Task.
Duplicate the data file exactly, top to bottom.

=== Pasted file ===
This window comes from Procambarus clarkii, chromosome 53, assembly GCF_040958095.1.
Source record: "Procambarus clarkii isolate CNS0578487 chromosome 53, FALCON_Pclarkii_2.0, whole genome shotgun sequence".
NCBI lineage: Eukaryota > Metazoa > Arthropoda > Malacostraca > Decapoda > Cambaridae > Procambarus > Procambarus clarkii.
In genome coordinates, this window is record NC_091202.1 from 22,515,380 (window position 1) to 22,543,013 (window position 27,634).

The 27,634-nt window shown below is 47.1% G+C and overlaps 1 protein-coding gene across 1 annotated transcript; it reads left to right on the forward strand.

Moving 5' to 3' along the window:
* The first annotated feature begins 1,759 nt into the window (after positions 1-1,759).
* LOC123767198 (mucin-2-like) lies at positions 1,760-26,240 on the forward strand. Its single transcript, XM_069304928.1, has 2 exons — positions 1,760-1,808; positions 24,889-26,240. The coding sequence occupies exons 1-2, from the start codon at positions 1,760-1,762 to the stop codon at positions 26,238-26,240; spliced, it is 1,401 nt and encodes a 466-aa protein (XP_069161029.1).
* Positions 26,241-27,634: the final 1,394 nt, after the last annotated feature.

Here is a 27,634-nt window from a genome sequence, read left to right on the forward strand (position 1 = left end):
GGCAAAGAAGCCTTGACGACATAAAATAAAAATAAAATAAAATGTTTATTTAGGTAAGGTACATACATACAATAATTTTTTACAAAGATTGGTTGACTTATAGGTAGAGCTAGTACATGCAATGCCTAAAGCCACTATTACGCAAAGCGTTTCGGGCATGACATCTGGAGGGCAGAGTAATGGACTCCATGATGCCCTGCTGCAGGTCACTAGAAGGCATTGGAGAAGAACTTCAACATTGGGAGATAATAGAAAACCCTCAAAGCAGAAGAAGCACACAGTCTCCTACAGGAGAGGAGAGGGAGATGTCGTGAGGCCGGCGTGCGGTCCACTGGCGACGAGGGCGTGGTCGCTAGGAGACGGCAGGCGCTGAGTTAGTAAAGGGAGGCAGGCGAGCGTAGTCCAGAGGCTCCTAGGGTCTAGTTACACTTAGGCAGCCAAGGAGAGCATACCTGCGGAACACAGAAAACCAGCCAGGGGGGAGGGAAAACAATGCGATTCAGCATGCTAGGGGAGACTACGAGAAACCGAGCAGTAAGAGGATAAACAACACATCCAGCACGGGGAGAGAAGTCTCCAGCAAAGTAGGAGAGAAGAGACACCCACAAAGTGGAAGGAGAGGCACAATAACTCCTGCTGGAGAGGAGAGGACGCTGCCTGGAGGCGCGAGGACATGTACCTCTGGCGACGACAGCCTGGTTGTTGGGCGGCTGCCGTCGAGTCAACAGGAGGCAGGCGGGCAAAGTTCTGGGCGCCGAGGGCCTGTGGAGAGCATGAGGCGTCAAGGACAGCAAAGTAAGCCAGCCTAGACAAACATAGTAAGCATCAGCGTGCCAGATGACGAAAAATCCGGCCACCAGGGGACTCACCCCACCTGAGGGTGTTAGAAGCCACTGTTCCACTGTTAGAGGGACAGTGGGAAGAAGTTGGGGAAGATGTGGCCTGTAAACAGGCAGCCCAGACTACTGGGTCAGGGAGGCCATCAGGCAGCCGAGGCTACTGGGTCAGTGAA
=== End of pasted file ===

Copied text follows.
This window comes from Procambarus clarkii, chromosome 53, assembly GCF_040958095.1.
Source record: "Procambarus clarkii isolate CNS0578487 chromosome 53, FALCON_Pclarkii_2.0, whole genome shotgun sequence".
NCBI lineage: Eukaryota > Metazoa > Arthropoda > Malacostraca > Decapoda > Cambaridae > Procambarus > Procambarus clarkii.
In genome coordinates, this window is record NC_091202.1 from 22,515,380 (window position 1) to 22,543,013 (window position 27,634).

The 27,634-nt window shown below is 47.1% G+C and overlaps 1 protein-coding gene across 1 annotated transcript; it reads left to right on the forward strand.

Moving 5' to 3' along the window:
* The first annotated feature begins 1,759 nt into the window (after positions 1-1,759).
* LOC123767198 (mucin-2-like) lies at positions 1,760-26,240 on the forward strand. Its single transcript, XM_069304928.1, has 2 exons — positions 1,760-1,808; positions 24,889-26,240. The coding sequence occupies exons 1-2, from the start codon at positions 1,760-1,762 to the stop codon at positions 26,238-26,240; spliced, it is 1,401 nt and encodes a 466-aa protein (XP_069161029.1).
* Positions 26,241-27,634: the final 1,394 nt, after the last annotated feature.

Here is a 27,634-nt window from a genome sequence, read left to right on the forward strand (position 1 = left end):
GGCAAAGAAGCCTTGACGACATAAAATAAAAATAAAATAAAATGTTTATTTAGGTAAGGTACATACATACAATAATTTTTTACAAAGATTGGTTGACTTATAGGTAGAGCTAGTACATGCAATGCCTAAAGCCACTATTACGCAAAGCGTTTCGGGCATGACATCTGGAGGGCAGAGTAATGGACTCCATGATGCCCTGCTGCAGGTCACTAGAAGGCATTGGAGAAGAACTTCAACATTGGGAGATAATAGAAAACCCTCAAAGCAGAAGAAGCACACAGTCTCCTACAGGAGAGGAGAGGGAGATGTCGTGAGGCCGGCGTGCGGTCCACTGGCGACGAGGGCGTGGTCGCTAGGAGACGGCAGGCGCTGAGTTAGTAAAGGGAGGCAGGCGAGCGTAGTCCAGAGGCTCCTAGGGTCTAGTTACACTTAGGCAGCCAAGGAGAGCATACCTGCGGAACACAGAAAACCAGCCAGGGGGGAGGGAAAACAATGCGATTCAGCATGCTAGGGGAGACTACGAGAAACCGAGCAGTAAGAGGATAAACAACACATCCAGCACGGGGAGAGAAGTCTCCAGCAAAGTAGGAGAGAAGAGACACCCACAAAGTGGAAGGAGAGGCACAATAACTCCTGCTGGAGAGGAGAGGACGCTGCCTGGAGGCGCGAGGACATGTACCTCTGGCGACGACAGCCTGGTTGTTGGGCGGCTGCCGTCGAGTCAACAGGAGGCAGGCGGGCAAAGTTCTGGGCGCCGAGGGCCTGTGGAGAGCATGAGGCGTCAAGGACAGCAAAGTAAGCCAGCCTAGACAAACATAGTAAGCATCAGCGTGCCAGATGACGAAAAATCCGGCCACCAGGGGACTCACCCCACCTGAGGGTGTTAGAAGCCACTGTTCCACTGTTAGAGGGACAGTGGGAAGAAGTTGGGGAAGATGTGGCCTGTAAACAGGCAGCCCAGACTACTGGGTCAGGGAGGCCATCAGGCAGCCGAGGCTACTGGGTCAGTGAA